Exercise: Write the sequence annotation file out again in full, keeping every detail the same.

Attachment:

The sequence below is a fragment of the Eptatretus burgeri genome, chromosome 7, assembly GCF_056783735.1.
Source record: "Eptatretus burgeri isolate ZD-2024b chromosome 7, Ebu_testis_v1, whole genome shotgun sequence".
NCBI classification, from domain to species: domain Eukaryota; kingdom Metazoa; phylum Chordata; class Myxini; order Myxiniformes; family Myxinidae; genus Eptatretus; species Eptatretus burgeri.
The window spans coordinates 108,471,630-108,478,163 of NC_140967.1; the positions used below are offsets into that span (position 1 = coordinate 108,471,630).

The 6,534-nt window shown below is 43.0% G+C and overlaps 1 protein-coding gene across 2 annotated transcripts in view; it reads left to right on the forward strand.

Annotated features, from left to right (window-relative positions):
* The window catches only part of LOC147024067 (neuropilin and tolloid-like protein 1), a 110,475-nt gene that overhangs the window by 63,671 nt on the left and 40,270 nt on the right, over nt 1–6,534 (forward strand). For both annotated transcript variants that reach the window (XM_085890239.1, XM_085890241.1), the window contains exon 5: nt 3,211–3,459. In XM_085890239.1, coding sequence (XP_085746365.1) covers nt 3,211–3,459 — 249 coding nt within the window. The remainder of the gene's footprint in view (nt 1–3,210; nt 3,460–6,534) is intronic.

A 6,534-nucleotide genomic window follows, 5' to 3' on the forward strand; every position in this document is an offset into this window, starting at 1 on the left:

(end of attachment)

The sequence below is a fragment of the Eptatretus burgeri genome, chromosome 7, assembly GCF_056783735.1.
Source record: "Eptatretus burgeri isolate ZD-2024b chromosome 7, Ebu_testis_v1, whole genome shotgun sequence".
NCBI classification, from domain to species: domain Eukaryota; kingdom Metazoa; phylum Chordata; class Myxini; order Myxiniformes; family Myxinidae; genus Eptatretus; species Eptatretus burgeri.
The window spans coordinates 108,471,630-108,478,163 of NC_140967.1; the positions used below are offsets into that span (position 1 = coordinate 108,471,630).

The 6,534-nt window shown below is 43.0% G+C and overlaps 1 protein-coding gene across 2 annotated transcripts in view; it reads left to right on the forward strand.

Annotated features, from left to right (window-relative positions):
* The window catches only part of LOC147024067 (neuropilin and tolloid-like protein 1), a 110,475-nt gene that overhangs the window by 63,671 nt on the left and 40,270 nt on the right, over nt 1–6,534 (forward strand). For both annotated transcript variants that reach the window (XM_085890239.1, XM_085890241.1), the window contains exon 5: nt 3,211–3,459. In XM_085890239.1, coding sequence (XP_085746365.1) covers nt 3,211–3,459 — 249 coding nt within the window. The remainder of the gene's footprint in view (nt 1–3,210; nt 3,460–6,534) is intronic.

A 6,534-nucleotide genomic window follows, 5' to 3' on the forward strand; every position in this document is an offset into this window, starting at 1 on the left: